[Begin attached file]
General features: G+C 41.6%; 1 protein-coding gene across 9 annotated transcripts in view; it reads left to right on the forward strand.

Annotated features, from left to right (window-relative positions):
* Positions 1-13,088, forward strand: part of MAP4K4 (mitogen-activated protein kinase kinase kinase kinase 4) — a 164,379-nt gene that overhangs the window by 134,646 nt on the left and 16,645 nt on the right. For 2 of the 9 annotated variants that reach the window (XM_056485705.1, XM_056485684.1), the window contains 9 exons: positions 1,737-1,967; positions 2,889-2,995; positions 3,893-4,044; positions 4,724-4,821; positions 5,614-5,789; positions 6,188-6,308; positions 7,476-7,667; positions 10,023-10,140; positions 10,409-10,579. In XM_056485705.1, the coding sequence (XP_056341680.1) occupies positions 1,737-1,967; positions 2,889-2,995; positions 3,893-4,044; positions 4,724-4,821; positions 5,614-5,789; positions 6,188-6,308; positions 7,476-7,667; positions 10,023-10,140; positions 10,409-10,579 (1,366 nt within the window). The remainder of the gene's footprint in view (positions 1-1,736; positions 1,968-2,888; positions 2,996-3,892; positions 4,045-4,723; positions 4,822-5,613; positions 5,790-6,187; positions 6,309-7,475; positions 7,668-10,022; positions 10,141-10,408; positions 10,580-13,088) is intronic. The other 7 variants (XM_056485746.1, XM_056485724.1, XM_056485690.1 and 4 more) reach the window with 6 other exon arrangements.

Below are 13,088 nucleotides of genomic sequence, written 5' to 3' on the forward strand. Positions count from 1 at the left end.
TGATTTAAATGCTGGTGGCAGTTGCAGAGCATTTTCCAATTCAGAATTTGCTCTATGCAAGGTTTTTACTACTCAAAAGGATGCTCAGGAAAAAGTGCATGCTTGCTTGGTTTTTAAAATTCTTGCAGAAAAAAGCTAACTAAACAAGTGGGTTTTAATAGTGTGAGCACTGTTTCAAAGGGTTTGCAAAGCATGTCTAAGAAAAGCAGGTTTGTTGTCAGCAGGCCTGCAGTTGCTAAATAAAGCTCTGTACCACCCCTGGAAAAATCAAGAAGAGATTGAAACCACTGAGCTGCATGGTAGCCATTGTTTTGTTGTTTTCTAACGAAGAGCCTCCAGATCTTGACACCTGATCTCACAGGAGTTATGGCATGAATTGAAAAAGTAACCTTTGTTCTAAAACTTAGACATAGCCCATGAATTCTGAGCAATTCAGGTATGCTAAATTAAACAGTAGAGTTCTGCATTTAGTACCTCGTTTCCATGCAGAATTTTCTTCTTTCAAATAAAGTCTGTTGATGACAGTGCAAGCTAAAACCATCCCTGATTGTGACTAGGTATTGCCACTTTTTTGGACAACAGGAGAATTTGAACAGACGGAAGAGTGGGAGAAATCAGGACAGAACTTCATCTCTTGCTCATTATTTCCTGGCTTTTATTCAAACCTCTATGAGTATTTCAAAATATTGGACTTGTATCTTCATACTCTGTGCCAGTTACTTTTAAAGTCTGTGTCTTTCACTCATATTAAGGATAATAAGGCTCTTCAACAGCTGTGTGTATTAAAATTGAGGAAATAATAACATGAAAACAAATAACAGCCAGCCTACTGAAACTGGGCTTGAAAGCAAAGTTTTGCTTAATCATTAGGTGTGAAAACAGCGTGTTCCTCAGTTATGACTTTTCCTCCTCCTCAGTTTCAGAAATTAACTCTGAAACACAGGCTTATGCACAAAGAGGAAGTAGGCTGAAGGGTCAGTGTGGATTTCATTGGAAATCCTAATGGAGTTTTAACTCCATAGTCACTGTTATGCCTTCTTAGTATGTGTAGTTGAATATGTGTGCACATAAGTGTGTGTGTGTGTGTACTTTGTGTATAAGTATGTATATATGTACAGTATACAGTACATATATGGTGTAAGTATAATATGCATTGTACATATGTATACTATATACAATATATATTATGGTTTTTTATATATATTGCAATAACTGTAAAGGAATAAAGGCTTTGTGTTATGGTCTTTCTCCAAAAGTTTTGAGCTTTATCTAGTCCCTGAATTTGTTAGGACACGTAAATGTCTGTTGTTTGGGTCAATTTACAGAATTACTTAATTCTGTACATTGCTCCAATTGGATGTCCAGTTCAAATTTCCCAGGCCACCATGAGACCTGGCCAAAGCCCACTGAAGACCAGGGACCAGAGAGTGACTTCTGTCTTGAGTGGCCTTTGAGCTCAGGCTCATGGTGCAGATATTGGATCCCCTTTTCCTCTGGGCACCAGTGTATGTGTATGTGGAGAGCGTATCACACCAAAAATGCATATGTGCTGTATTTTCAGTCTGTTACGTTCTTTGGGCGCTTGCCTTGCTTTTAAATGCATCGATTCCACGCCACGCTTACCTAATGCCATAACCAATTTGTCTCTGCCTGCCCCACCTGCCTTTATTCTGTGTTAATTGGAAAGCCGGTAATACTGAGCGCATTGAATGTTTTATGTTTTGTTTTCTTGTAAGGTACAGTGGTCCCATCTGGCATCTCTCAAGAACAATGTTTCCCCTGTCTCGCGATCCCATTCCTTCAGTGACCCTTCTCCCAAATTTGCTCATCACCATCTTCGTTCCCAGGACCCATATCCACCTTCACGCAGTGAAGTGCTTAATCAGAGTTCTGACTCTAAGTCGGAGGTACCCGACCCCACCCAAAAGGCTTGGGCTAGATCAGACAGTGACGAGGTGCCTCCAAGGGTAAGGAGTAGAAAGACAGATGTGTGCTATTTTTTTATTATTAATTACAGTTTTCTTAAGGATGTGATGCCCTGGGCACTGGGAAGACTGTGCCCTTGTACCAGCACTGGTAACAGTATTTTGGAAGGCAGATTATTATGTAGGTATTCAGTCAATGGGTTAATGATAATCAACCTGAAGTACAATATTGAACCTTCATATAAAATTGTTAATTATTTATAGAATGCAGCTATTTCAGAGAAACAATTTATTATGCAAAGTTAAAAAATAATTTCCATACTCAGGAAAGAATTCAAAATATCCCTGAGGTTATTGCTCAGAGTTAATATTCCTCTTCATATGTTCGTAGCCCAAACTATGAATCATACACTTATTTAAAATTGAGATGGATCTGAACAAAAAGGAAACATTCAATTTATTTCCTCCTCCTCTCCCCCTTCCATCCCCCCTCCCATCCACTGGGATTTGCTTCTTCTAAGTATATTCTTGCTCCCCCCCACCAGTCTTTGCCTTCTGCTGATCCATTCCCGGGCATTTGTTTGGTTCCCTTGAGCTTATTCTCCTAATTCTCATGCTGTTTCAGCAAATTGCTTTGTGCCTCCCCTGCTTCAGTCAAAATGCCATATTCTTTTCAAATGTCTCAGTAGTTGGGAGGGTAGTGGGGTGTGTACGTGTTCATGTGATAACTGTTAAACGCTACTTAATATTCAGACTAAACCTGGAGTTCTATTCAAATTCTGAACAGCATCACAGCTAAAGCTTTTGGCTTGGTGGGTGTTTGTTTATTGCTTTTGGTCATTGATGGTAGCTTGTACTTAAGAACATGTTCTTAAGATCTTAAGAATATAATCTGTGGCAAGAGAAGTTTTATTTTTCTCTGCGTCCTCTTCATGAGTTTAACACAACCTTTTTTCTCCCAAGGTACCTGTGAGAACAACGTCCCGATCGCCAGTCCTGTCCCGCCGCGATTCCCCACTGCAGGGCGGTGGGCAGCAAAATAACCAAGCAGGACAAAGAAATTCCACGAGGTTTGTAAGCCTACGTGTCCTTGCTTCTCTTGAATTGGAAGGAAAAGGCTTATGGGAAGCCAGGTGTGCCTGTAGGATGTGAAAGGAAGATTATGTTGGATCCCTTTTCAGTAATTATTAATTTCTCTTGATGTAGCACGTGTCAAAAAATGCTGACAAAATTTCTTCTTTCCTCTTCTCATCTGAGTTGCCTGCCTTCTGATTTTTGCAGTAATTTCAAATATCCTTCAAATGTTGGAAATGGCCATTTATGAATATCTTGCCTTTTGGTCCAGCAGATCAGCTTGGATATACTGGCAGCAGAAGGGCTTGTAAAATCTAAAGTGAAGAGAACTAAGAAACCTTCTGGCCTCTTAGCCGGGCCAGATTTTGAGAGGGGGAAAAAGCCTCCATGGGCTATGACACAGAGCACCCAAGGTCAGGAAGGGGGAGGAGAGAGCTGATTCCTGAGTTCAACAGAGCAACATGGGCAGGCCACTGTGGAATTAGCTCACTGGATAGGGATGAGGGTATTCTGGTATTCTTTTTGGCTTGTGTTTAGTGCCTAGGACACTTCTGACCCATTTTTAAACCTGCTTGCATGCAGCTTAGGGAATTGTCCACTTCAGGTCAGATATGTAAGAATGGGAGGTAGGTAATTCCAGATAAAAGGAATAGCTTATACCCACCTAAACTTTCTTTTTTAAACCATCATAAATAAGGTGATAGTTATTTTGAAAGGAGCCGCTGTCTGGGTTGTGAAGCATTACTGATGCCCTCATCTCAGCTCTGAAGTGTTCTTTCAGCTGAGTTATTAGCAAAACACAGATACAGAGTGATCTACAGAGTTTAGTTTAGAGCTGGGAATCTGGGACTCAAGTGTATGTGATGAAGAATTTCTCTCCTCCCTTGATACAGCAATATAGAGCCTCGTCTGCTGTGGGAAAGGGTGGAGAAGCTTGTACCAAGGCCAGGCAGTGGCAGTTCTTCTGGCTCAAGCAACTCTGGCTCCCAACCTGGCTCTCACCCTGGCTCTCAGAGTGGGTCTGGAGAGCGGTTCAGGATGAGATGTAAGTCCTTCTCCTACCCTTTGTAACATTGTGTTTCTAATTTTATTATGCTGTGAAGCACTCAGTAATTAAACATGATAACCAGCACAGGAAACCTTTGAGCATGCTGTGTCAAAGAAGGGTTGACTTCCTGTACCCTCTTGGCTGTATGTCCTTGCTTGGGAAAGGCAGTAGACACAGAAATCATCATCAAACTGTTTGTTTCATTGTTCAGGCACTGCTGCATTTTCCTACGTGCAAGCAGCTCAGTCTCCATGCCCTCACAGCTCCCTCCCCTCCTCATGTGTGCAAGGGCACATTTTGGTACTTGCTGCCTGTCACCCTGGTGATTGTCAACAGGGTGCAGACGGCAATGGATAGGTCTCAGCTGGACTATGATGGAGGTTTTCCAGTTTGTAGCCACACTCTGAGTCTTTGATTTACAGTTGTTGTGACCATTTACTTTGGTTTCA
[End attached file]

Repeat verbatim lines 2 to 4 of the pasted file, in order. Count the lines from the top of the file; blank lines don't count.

Annotated features, from left to right (window-relative positions):
* Positions 1-13,088, forward strand: part of MAP4K4 (mitogen-activated protein kinase kinase kinase kinase 4) — a 164,379-nt gene that overhangs the window by 134,646 nt on the left and 16,645 nt on the right. For 2 of the 9 annotated variants that reach the window (XM_056485705.1, XM_056485684.1), the window contains 9 exons: positions 1,737-1,967; positions 2,889-2,995; positions 3,893-4,044; positions 4,724-4,821; positions 5,614-5,789; positions 6,188-6,308; positions 7,476-7,667; positions 10,023-10,140; positions 10,409-10,579. In XM_056485705.1, the coding sequence (XP_056341680.1) occupies positions 1,737-1,967; positions 2,889-2,995; positions 3,893-4,044; positions 4,724-4,821; positions 5,614-5,789; positions 6,188-6,308; positions 7,476-7,667; positions 10,023-10,140; positions 10,409-10,579 (1,366 nt within the window). The remainder of the gene's footprint in view (positions 1-1,736; positions 1,968-2,888; positions 2,996-3,892; positions 4,045-4,723; positions 4,822-5,613; positions 5,790-6,187; positions 6,309-7,475; positions 7,668-10,022; positions 10,141-10,408; positions 10,580-13,088) is intronic. The other 7 variants (XM_056485746.1, XM_056485724.1, XM_056485690.1 and 4 more) reach the window with 6 other exon arrangements.

Below are 13,088 nucleotides of genomic sequence, written 5' to 3' on the forward strand. Positions count from 1 at the left end.